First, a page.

On Wed, Feb 06, 2002 at 02:11:28PM +0100, Dave Neary <[EMAIL PROTECTED]> wrote:
> Parasite naming is non-standard. Anyone can create a parasite with any
> name they want.

Untrue. Names beginning with "gimp-" are well-defined as belonging to the
core. The gimp itself must, at one point, know how to deal with these. The
core also is:

> the aim of having a metadata editor at some stage, 50 or 60 pieces of
> metadata with (possibly) non-standard naming is complicated.

There is no such thing as "non-standard naming" in this case. exif doesn't
provide a standard name, so you need to make one up. Wether oyu make up
one or 50 doesn't really matter, as long as it's documented.

> parasites if we were guaranteed a consistent approach throughout the
> gimp, but parasites don't give that guarantee by definition almost.

Why? What are the problems?

> The obvious way to maintain a consistency wrt the metadata is to
> define it in one place, maintain that list in one place, and have it
> parsed into a usable structure when needed.

I think this is exatcly what parasites provide.

> You say that any piece of metadata can easily be accessed by name. The
> problem is going to be:  What name? I think keeping stuff in one place
> offers consistency.

Well, the everything-in-a-big-blob-approach doesn't help naming at all. At
one point you simply have to make up names to access the exif information.

The parasites provide a namespace for this. Inventing
yet-another-metadata-in-metadata-abstraction doesn't buy clarity.

> (with a description) to the list. devel-docs/parasites.txt is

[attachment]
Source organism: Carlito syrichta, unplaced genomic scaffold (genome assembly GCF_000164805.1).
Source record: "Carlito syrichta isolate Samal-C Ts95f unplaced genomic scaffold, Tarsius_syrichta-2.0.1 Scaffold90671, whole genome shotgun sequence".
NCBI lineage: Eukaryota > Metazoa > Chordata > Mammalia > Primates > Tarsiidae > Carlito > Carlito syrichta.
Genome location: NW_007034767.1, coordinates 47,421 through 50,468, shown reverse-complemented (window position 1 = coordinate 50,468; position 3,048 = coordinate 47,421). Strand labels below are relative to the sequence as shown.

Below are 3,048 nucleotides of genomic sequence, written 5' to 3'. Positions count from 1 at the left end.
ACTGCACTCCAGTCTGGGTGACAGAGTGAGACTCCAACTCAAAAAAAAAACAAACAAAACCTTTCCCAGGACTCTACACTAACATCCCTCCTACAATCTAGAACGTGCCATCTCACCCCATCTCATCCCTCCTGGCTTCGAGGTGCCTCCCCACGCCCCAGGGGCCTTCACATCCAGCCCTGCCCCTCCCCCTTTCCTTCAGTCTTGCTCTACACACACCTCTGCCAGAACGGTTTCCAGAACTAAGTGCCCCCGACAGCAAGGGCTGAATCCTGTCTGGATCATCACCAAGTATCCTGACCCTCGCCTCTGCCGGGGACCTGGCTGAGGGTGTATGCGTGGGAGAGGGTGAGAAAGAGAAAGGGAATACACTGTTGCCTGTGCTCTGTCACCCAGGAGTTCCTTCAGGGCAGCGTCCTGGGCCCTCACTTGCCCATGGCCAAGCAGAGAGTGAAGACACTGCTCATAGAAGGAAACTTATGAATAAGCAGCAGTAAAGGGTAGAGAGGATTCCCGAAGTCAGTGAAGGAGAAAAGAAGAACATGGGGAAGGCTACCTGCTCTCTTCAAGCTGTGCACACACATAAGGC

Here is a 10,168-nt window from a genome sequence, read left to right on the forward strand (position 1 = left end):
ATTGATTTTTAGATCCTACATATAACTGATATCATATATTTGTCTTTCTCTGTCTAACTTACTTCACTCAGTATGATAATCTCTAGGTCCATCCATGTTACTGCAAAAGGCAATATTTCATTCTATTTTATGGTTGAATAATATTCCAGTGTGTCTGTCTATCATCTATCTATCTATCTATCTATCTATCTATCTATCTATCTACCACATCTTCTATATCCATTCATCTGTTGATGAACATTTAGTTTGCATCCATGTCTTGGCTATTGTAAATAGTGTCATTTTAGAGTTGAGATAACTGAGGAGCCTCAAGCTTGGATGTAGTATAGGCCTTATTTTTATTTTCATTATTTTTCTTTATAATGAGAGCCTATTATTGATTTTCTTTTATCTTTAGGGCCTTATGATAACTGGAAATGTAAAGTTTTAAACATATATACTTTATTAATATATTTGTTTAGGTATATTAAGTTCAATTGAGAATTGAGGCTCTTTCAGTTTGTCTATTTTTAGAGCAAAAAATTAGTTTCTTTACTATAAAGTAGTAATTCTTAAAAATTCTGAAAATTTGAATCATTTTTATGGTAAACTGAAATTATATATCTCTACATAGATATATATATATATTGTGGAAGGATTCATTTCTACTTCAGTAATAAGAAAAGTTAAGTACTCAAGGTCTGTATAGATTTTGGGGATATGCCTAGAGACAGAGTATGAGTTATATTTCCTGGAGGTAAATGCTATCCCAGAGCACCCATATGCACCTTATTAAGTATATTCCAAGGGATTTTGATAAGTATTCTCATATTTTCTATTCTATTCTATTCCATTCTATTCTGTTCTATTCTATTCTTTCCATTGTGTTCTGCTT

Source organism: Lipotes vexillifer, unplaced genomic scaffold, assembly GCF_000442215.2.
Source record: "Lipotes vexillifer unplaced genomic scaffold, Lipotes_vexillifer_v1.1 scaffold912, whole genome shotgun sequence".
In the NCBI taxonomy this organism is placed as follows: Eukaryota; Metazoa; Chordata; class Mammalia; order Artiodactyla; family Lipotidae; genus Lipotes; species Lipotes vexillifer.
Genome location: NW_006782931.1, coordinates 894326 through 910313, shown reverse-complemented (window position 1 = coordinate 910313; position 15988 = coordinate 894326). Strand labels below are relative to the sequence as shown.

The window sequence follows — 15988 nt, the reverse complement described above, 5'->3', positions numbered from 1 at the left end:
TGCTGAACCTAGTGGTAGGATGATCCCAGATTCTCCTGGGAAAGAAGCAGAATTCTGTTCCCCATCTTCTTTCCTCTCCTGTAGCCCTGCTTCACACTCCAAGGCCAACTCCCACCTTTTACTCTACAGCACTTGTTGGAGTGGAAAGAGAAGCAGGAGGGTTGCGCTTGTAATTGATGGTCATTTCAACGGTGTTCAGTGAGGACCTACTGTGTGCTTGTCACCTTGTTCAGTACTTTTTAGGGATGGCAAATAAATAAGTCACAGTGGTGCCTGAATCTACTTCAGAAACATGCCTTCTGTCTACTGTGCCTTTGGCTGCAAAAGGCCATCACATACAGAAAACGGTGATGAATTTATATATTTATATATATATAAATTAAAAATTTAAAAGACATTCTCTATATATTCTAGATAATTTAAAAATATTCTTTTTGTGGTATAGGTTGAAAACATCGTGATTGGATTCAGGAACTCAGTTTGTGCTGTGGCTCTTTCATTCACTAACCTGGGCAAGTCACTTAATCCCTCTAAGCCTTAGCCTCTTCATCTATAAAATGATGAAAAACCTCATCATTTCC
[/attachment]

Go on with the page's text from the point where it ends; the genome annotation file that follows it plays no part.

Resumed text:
> something approaching that. But that makes maintenance pretty
> difficult, compared to having the code document itself (one metadata
> structure with typed fields, and a couple of parsing routines).

I think it's much easier to just look at the documentation rather than to
run through header files until I can find what I need, hopefully with a
sparse one-line comment, even.

> parasites. Having one metadata structure provides that one place.

But parasites _is_ one metadata structure. I don't see why nesting etadata
structures inside each other is a good thing - to me it only complicates
things. parasites were created for metadata. If they don't work well
enough for that parasites should be improved, rather than becoming a
legacy layer.

> the TIFF plug-in, the PNG developer knows nothing about it - if I as a
> lazy developer didn't add it to the list of supported metadata he
> wouldn't know it existed. And let's say I as the PNG developer want to
> use the same data, but I call it a slightly different name - now we
> have two parasites which do the same thing.

Your approach suffers exactly the same problem, btw.

> Those kind of problems are eliminated by definition if all the
> metadata's defined in one place.

And the most natural place for this is parasites, which exist only to hold
metadata. If their definition isn't clear enough then this is the problem
to solve. Adding yet another layer makes the situation worse, not better

      -----==-                                             |
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      ---==---(_)__  __ ____  __       Marc Lehmann      +--
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